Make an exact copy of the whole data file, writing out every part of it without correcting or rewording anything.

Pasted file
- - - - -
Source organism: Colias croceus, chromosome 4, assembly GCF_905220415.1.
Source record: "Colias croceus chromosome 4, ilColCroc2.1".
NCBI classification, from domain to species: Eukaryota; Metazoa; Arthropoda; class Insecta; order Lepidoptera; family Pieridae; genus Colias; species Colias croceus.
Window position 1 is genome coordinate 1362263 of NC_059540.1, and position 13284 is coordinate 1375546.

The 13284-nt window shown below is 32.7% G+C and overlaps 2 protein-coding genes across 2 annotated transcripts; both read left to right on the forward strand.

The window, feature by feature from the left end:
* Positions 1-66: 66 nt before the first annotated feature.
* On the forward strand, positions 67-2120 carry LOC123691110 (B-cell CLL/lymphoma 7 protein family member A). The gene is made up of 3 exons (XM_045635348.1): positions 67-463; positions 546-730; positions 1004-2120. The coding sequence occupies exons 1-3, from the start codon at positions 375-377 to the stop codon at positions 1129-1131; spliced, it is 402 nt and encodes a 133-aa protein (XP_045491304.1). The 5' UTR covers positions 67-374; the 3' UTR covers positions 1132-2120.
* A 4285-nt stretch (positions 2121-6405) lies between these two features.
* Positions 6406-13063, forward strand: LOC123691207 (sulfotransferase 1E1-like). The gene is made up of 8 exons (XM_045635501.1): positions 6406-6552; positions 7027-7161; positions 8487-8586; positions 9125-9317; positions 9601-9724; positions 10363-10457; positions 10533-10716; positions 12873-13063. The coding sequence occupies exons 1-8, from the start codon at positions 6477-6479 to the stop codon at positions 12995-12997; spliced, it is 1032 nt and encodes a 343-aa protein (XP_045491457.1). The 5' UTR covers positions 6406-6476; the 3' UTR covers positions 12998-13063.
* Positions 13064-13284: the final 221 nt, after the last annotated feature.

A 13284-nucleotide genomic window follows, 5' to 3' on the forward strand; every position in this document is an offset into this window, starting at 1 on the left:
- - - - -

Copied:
Source organism: Colias croceus, chromosome 4, assembly GCF_905220415.1.
Source record: "Colias croceus chromosome 4, ilColCroc2.1".
NCBI classification, from domain to species: Eukaryota; Metazoa; Arthropoda; class Insecta; order Lepidoptera; family Pieridae; genus Colias; species Colias croceus.
Window position 1 is genome coordinate 1362263 of NC_059540.1, and position 13284 is coordinate 1375546.

The 13284-nt window shown below is 32.7% G+C and overlaps 2 protein-coding genes across 2 annotated transcripts; both read left to right on the forward strand.

The window, feature by feature from the left end:
* Positions 1-66: 66 nt before the first annotated feature.
* On the forward strand, positions 67-2120 carry LOC123691110 (B-cell CLL/lymphoma 7 protein family member A). The gene is made up of 3 exons (XM_045635348.1): positions 67-463; positions 546-730; positions 1004-2120. The coding sequence occupies exons 1-3, from the start codon at positions 375-377 to the stop codon at positions 1129-1131; spliced, it is 402 nt and encodes a 133-aa protein (XP_045491304.1). The 5' UTR covers positions 67-374; the 3' UTR covers positions 1132-2120.
* A 4285-nt stretch (positions 2121-6405) lies between these two features.
* Positions 6406-13063, forward strand: LOC123691207 (sulfotransferase 1E1-like). The gene is made up of 8 exons (XM_045635501.1): positions 6406-6552; positions 7027-7161; positions 8487-8586; positions 9125-9317; positions 9601-9724; positions 10363-10457; positions 10533-10716; positions 12873-13063. The coding sequence occupies exons 1-8, from the start codon at positions 6477-6479 to the stop codon at positions 12995-12997; spliced, it is 1032 nt and encodes a 343-aa protein (XP_045491457.1). The 5' UTR covers positions 6406-6476; the 3' UTR covers positions 12998-13063.
* Positions 13064-13284: the final 221 nt, after the last annotated feature.

A 13284-nucleotide genomic window follows, 5' to 3' on the forward strand; every position in this document is an offset into this window, starting at 1 on the left: